PERINO: I think they would (INAUDIBLE), like in terms of Vietnam, Republicans and Democrats were.

WILLIAMS: Well, I mea, let's say something good which is, you know what, if you can avoid a war, it's better, and we don't want to be rushing to war.

PERINO: How about if you invite a war by your lack of action?

WILLIAMS: Oh, absolutely, you have to act smartly. But I think in this situation, what stands out is that they are not speaking out at this point, and I think they're doing it because they are fans of the president. And they are giving him space. They didn't give that to others.

PERINO: You could imagine, Valerie Jarrett called them and said, look, we know you probably don't like it, but could you do us a favor and just keep the mouth shut? And they said, yes, ma'am, no problem.

GUILFOYLE: Do you really think?

PERINO: Definitely.

GUILFOYLE: Yes.

WILLIAMS: Well, wait a second, I thought you were criticizing the president earlier for not being more aggressive about this war.

PERINO: I am.

GUILFOYLE: Bolling?

BOLLING: I'm good.

GUILFOYLE: I have three words for you, General Jack Keane.

GUTFELD: The only celebrity you should listen to is William Devane, buy gold.

(LAUGHTER)

GUTFELD: This is my tree, this is my ranch.

(CROSSTALK)

GUILFOYLE: He's amazing. The whole "24" thing that came back, he was the best president ever.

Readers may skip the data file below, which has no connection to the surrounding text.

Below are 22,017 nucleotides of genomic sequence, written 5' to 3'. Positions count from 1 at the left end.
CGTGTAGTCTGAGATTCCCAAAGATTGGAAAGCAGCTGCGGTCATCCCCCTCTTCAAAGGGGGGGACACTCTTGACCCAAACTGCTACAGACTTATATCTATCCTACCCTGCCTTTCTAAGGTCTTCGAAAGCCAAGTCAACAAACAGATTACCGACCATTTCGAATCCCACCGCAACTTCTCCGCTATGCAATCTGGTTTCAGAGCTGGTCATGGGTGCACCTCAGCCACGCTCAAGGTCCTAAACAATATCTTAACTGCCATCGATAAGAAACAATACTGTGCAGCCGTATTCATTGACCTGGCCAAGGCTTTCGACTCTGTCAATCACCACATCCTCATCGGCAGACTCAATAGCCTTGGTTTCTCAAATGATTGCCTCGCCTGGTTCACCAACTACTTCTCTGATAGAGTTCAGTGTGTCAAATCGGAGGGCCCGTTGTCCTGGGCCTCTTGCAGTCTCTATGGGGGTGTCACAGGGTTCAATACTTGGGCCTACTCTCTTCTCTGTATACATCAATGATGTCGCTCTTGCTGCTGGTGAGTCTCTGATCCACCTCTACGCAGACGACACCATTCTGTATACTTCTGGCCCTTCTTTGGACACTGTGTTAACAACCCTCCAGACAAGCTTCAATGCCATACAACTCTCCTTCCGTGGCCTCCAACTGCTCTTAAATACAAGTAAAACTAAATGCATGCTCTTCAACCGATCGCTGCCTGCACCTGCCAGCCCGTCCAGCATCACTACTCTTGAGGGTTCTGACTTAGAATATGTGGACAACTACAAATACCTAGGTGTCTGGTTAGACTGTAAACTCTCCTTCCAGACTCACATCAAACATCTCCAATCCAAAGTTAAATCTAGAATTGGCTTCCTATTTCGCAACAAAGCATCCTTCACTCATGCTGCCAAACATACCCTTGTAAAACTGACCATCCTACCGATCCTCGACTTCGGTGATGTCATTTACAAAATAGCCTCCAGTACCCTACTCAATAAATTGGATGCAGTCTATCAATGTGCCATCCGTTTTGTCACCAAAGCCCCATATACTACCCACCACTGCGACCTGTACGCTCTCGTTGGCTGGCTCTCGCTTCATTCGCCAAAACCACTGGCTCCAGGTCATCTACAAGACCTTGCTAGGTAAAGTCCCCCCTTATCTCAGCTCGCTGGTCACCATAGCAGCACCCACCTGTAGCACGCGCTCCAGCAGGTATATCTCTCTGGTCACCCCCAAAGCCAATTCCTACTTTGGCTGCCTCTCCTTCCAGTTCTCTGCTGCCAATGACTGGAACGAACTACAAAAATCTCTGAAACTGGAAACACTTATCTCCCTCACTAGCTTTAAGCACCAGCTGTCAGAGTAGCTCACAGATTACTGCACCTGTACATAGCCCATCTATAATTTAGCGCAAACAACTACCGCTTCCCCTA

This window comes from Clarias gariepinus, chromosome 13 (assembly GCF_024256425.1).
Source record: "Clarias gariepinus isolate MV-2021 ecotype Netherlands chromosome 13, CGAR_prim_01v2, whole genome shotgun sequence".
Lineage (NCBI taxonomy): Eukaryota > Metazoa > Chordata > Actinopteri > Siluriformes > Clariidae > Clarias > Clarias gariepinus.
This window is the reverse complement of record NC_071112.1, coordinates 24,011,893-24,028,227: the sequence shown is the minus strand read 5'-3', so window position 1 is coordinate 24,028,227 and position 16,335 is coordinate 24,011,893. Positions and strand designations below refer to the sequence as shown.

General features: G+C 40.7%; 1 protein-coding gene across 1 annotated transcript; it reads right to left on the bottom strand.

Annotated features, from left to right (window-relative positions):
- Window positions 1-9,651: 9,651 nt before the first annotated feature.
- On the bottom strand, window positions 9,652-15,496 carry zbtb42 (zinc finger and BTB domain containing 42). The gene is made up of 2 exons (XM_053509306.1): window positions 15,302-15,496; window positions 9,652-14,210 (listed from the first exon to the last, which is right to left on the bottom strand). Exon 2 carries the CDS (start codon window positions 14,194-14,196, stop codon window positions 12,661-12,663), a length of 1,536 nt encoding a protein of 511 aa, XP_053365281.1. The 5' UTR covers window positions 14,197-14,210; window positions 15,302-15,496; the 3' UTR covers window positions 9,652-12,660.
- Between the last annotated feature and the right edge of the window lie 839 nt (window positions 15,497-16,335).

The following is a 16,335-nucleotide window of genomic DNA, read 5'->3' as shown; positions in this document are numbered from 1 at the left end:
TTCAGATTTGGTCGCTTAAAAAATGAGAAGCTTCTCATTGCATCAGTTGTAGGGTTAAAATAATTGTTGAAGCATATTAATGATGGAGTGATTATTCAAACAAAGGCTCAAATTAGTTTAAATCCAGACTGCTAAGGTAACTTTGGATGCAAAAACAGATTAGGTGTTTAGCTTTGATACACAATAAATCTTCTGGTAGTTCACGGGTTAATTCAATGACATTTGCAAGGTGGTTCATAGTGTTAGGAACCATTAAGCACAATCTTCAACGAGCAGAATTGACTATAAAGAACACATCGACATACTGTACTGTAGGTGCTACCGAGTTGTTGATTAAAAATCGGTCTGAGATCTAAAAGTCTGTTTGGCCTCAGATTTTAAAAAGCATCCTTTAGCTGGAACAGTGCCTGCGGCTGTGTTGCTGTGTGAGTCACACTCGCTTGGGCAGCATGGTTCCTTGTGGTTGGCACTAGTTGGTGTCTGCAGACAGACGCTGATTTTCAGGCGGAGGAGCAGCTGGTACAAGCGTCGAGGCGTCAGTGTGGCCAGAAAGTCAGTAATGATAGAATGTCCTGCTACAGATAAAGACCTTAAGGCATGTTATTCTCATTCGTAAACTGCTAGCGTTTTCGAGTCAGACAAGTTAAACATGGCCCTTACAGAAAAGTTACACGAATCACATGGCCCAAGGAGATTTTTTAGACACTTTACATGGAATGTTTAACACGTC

GUTFELD: What?

GUILFOYLE: William Devane played the president on the latest "24."

GUTFELD: He was a terrible president.

GUILFOYLE: He wasn't.

(CROSSTALK)

GUTFELD: This is no rehearsal.

GUILFOYLE: They're going to take your salary back after this.

WILLIAMS: Oh, no.

GUILFOYLE: That's what happened. OK.

Ahead on THE FIVE: if you're looking for a job and want to make a lot of money, Juan, there's one state that's exploding. The only thing is you can't be allergic to fracking. We're going to tell you which state you want to move to next.

Stay with us.

(COMMERCIAL BREAK)

GUTFELD: It's hard to find good news these days, unless you're North Dakota, where good news is exploding under your feet. Economist Jason Sorens made a chart showing that North Dakota leads the nation in personal income growth in six of the last seven years. Only Connecticut and D.C. beat it in per capita income.

So, why is it that every state Is it a burgeoning market for sun flower meat. The sensuous appeal of granite boulders? No, it's fracking.

How come the media doesn't report that? How come the president doesn't point to North Dakota and say, hey, there's pretty awesome?

It's because North Dakota's win is seen as their loss, which is weird because natural gas was something that liberals used to love. It's true, when it was expensive, it was great. Now that it's cheap, it's evil.

It's like the SUV, when only celebrities were chauffeured in them, they were cool. Then, when we all got them, they became fossil fiends.

Why does the left hate something that creates jobs, makes us energy independent, which increases security abroad? Because it's not government. The fracking revolution is a triumph of humanity, not bureaucracy, it's a reminder that when government gets out of the way, good things happen.

It's sad that something so awesomely American is ignored by our government because they didn't build it. What do you expect? The only thing the president seems to make these days are excuses. Wang-wang.